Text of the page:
Freeland 'very encouraged' by reports of NAFTA progress

Canada's minister responsible for the NAFTA renegotiation says she is "very encouraged" by reports of progress between the U.S. and Mexico, but it's unclear when Canadian negotiators will rejoin the talks.

U.S. and Mexico sending mixed signals on likelihood of 'handshake deal' by Thursday

Speaking in Nanaimo, B.C., Foreign Affairs Minister Chrystia Freeland told reporters she's optimistic at signs of progress at the NAFTA talks in Washington Wednesday. It's still unclear, however, when she'll join her counterparts at the table. (Chad Hipolito/Canadian Press)

Canada's minister responsible for the NAFTA renegotiation says she's optimistic after reports of progress between the U.S. and Mexico, though it's unclear when Canadian negotiators will rejoin the talks.

"We are very encouraged by what we are hearing from our NAFTA partners," Foreign Affairs Minister Chrystia Freeland said on her way into the federal cabinet's retreat in Nanaimo, B.C., on Wednesday, adding that she's been "in close touch" with both the Americans and the Mexicans this week and throughout the summer.

"We're hearing optimism from them about the work they're getting done on the bilateral U.S.-Mexico issues," she said. "Very central there is rules of origin on cars."

The North American Free Trade Agreement allows auto parts and vehicles manufactured in North America to flow freely north and south between the three countries. But based on American concerns, negotiators are revising the definition of what constitutes a North American automobile — or even a North American part — for tariff purposes.

The Americans want to keep foreign steel out of vehicles that receive preferential treatment under NAFTA. They also want a new deal that addresses the significant wage gap between what the people who assemble these vehicles make in Mexico, versus Canada or the U.S. — labour cost savings that offered an incentive for plants to move south in the past.

Freeland said "Canada will very much have a voice in the finalization" of any possible agreement between the U.S. and Mexico on the auto sector and rules of origin . 0:45

Freeland declined to offer specifics on what kind of a compromise might be in the works, saying she'd let the other two countries talk about that.

The three countries spent a lot of time discussing automotive rules last spring, she said, and Canada had already reached "some high-level agreement on some philosophical principles" with the Americans.

"Obviously, rules of origin is an issue where detail matters. And Canada will very much have a voice in the finalization of all these details," she said.

The three parties have agreed that once work on the bilateral issues is done, trilateral talks will resume. "Canada is looking forward to joining the negotiation and a swift conclusion of the NAFTA negotiations," Freeland said.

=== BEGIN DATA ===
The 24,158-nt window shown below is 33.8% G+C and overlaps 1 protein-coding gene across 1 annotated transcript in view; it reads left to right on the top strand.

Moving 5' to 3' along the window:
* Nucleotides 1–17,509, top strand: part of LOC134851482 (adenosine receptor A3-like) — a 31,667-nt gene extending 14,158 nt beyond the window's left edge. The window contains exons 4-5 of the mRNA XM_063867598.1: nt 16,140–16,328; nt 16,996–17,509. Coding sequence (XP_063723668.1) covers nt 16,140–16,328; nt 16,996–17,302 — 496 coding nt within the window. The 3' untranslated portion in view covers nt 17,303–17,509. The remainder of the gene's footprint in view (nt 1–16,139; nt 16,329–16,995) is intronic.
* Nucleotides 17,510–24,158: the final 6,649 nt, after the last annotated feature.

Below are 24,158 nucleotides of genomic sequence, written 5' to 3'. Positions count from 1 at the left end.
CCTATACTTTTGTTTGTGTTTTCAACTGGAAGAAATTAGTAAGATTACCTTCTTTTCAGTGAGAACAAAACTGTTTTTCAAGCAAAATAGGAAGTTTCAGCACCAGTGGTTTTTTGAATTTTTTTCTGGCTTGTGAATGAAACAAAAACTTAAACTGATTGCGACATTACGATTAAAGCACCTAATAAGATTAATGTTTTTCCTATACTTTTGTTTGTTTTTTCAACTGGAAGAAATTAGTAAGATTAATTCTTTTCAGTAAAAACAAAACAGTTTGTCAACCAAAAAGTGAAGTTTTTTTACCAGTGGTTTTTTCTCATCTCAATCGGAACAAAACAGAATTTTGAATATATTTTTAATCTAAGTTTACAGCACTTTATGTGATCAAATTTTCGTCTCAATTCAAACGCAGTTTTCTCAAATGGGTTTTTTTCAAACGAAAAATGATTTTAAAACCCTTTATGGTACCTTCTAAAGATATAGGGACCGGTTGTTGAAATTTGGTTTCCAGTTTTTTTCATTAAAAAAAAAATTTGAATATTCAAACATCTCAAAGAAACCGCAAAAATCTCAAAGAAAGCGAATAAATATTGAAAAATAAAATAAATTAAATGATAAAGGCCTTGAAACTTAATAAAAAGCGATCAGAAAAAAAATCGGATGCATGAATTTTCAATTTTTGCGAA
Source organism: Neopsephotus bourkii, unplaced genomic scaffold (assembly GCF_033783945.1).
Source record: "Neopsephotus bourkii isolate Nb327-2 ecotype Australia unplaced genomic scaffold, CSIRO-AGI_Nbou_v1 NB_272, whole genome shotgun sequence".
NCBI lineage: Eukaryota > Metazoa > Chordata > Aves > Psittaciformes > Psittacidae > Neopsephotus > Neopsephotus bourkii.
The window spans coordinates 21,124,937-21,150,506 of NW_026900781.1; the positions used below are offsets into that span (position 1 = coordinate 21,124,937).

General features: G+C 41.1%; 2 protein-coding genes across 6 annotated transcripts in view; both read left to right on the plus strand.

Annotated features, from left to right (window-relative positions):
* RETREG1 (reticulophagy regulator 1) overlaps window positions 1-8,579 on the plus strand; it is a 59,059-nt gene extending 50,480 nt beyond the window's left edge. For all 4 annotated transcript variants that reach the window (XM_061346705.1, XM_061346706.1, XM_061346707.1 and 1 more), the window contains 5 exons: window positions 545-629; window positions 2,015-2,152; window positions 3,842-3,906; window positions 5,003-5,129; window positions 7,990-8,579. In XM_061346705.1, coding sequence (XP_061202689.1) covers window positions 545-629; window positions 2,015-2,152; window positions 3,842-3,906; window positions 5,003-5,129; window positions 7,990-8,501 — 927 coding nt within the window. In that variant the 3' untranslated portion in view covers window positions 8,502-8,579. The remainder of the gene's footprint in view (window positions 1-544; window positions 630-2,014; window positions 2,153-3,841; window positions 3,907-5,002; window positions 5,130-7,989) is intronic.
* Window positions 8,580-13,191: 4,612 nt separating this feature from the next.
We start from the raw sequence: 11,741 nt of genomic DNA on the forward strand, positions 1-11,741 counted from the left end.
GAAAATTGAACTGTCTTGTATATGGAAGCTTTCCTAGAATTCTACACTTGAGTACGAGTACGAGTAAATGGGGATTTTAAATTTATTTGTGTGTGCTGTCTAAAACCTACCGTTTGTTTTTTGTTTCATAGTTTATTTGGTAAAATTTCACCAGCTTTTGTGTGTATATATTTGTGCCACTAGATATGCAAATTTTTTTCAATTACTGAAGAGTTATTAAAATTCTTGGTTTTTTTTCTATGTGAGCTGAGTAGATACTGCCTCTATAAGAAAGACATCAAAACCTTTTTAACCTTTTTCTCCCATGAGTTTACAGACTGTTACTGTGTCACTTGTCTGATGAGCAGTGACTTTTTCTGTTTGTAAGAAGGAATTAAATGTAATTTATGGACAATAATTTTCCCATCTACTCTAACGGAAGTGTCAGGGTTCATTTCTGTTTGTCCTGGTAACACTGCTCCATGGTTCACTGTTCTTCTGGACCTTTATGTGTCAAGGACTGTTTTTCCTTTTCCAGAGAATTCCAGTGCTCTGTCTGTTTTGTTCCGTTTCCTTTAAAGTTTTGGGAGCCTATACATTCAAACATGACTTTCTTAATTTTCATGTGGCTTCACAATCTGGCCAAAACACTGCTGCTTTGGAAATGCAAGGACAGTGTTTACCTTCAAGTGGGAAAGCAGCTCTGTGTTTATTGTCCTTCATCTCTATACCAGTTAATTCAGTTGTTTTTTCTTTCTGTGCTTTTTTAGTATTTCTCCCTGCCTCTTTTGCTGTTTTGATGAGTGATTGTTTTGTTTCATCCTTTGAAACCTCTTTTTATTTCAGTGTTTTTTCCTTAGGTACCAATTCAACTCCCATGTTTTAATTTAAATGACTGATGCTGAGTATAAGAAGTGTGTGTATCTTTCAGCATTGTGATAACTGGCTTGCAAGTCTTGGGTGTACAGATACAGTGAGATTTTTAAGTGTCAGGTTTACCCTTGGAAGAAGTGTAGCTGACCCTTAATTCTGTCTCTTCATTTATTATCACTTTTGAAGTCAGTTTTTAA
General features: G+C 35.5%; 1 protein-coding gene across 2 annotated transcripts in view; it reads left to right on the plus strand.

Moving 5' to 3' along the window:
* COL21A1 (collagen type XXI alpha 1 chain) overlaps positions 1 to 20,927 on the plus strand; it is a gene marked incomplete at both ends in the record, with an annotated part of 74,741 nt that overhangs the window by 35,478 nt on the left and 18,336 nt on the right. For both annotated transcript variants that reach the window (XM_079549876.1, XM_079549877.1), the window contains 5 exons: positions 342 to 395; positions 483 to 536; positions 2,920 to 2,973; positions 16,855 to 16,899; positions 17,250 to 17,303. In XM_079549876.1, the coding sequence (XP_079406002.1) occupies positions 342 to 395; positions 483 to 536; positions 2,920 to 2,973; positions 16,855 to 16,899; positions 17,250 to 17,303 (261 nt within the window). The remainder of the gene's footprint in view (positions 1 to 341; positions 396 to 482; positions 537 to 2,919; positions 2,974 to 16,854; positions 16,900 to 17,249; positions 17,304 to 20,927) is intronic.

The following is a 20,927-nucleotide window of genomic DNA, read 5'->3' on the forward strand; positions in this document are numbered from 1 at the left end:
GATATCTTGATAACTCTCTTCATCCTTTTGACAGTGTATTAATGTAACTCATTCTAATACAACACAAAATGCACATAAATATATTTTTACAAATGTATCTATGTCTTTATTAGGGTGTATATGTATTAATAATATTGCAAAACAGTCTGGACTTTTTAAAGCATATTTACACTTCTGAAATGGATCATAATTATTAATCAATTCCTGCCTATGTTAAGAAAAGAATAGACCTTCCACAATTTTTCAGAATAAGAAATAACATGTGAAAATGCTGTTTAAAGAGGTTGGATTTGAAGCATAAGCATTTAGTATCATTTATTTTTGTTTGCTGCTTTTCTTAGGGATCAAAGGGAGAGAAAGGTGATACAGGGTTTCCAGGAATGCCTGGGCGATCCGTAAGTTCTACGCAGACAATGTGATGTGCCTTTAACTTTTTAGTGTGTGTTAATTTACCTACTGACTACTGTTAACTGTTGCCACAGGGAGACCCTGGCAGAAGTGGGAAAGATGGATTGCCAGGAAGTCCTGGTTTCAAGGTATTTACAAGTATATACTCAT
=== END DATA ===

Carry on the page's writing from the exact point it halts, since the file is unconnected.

"We're optimistic as well."

Mixed signals in Washington

A report by Politico late Tuesday suggested a "handshake deal" was possible between Mexico and the U.S.

But in a statement sent to CBC News and other outlets, the office of U.S. Trade Representative Robert Lighthizer said through a spokesperson that "there is no deal on NAFTA. There are major issues outstanding."

Mexico's economy minister, Ildefonso Guajardo was back at the USTR office again Wednesday, as five weeks of talks between the two countries continued.

He suggested there are some competing agendas between Mexican officials like him, representing the outgoing president, and the negotiator who will be taking over the NAFTA file later this year, Jesus Seade.

Mexican negotiators were under pressure to try to reach an agreement by the end of this week in order for something to be signed before the government changes hands.

"A breakthrough, really, is when you finish everything, isn't it? We hope that we have a solution in the next couple of hours or couple of days," Guajardo said.

"I think the handshake happens when everybody is done."

'Handshake of one'

Jared Kushner, U.S. President Donald Trump's special adviser and son-in-law, has told reporters that negotiations are going well.

"I'm not going to get ahead of any potential announcement," said White House spokesperson Sarah Sanders Wednesday. "We'll let you know when we have an announcement."

"It looks like it might be some American officials doing a handshake of one," said Laura Dawson, director of the Canada Institute at the Wilson Center in Washington. "I'm not very optimistic that there's much substance there. I think we have to really differentiate between progress and a finish line and political theatre."

"Whatever deal that the U.S. and Mexico can work out together, Canada could probably live with, because the U.S. has got similar wage rates and similar standards and similar objectives," Dawson said. "But at the same time, it probably doesn't want to be in the room if the U.S. is slapping Mexico around."

The three parties had not been expected to announce an agreement until Canada returned to the negotiating table.

"I don't hear any of the technical people … any of the people who are intimately familiar with the complexity of the negotiations with the content of the various chapters … coming forward with very optimistic assessments of settlement within a couple of months," Dawson said.

For now, Freeland remains in Nanaimo at the federal cabinet retreat. Canada's ambassador to Washington, David MacNaughton, had been expected to brief ministers as part of their retreat Wednesday, but officials from the prime minister's office led those discussions instead.

Late Wednesday, a spokesperson for the Mexican negotiating team said talks between the U.S. and Mexico would continue Thursday morning in Washington.

With files from Katie Simpson, Reuters